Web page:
|Issue No. 168
|28 February 2003
Interview: Agenda 2003
Peace: The Colour Purple
Industrial: Long, Hot Summer
Solidarity: Workers Against War
Security: Howard And The Hoodlums
International: Industrial Warfare
History: Unions and the Vietnam War
Review: Eight Miles to Mowtown
Poetry: Return To Sender
Satire: CIA Recruits New Intake of Future Enemies
The Locker Room
More Talk Needed on War
Bloody Noses for Sticky Beaks
AWU national secretary, Bill Shorten, puts genetic testing at the top of a list of employer-driven privacy invasions that should be resisted by the labour movement.
"Your DNA can tell the story of your heritage, your present and potentially your future health," he said. "What right does any employer have to such personal information? And yet it is not science fiction. In the name of security, some companies are already using fingerprints as a swipe card for access to the workplace.
"They intrude by psychometric testing to discriminate between prospective employees; by spying on emails under the pretext of ensuring the content complies with company policies.
"Companies are trying to introduce drug and alcohol policies, which punish workers.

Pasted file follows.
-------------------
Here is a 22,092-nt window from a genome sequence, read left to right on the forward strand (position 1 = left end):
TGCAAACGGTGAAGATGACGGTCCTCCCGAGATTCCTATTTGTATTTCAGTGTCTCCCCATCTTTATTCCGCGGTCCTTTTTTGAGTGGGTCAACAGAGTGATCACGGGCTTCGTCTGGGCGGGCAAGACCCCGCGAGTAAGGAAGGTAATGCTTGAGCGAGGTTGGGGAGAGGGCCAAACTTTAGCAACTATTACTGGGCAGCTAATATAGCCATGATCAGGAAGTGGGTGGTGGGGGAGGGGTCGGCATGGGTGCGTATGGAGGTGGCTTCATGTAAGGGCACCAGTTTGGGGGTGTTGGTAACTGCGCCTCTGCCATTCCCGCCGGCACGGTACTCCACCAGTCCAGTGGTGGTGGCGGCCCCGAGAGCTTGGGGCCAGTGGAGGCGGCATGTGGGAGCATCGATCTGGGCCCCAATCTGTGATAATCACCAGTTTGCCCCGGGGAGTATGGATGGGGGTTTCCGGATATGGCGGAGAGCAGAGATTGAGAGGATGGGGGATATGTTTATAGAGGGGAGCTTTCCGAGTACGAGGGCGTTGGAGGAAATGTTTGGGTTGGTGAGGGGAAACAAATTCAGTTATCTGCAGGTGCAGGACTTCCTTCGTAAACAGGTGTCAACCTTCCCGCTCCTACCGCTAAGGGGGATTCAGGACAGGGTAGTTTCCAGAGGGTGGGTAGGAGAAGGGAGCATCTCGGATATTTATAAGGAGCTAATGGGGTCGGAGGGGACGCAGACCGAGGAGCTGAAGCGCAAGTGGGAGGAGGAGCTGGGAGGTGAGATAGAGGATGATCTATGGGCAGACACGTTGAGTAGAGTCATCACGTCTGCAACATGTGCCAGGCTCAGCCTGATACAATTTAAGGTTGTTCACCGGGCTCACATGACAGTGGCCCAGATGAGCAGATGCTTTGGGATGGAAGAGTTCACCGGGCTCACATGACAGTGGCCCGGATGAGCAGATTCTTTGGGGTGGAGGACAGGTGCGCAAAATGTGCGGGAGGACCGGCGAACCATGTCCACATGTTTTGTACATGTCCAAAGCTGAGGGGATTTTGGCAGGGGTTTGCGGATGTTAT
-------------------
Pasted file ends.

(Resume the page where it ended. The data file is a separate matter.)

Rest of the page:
"A modern role for unions is to protect our members' rights to a private life."
The AWU national conference passed a resolution commiting it to protecting workers from random drug and alcohol testing and biometric technology.
Warning As Barrier Council Turns 80
The Barrier Industrial Council has marked its 80th Anniversary with a warning that unions needed to regain its heartland, including the Broken Hill mines, if it is to survive into the 21st century.
Barrier Industrial Council president Brett Campbell told the dinner that unions needed to increase membership and forge close relationships with each other if they were going to continue to be a force.
The eighth and youngest president of the BIC told guests that in Broken Hill, that included greater union representation at the local mine.
" The very workforce upon which the BIC was created has in recent times abandoned the union movement," Campbell said. "This shows disrespect to those who fought for the conditions workers enjoyed today.
Campbell said in the absence of a strong mining union it was being left to other unions and groups in the city to continue the fight for workers' rights.
But he said the union movement generally, including Broken Hill, needed a return to activism, where more people were prepared to get involved with unions at every level.
About 200 people, including former union leaders, attended Friday night's dinner at the Trades Hall. The night was also used to present a number of union service awards.
NSW Labor Council president Sandra Moait later told the dinner that a battle was currently being waged between those who viewed unions as part of the solution to today's workplace pressures, and those who didn't.
She said Federal Workplace Relations Minister Tony Abbott's vision of a world where bosses and workers have equal bargaining power was an insult to the memories of the visionaries who built unionism.
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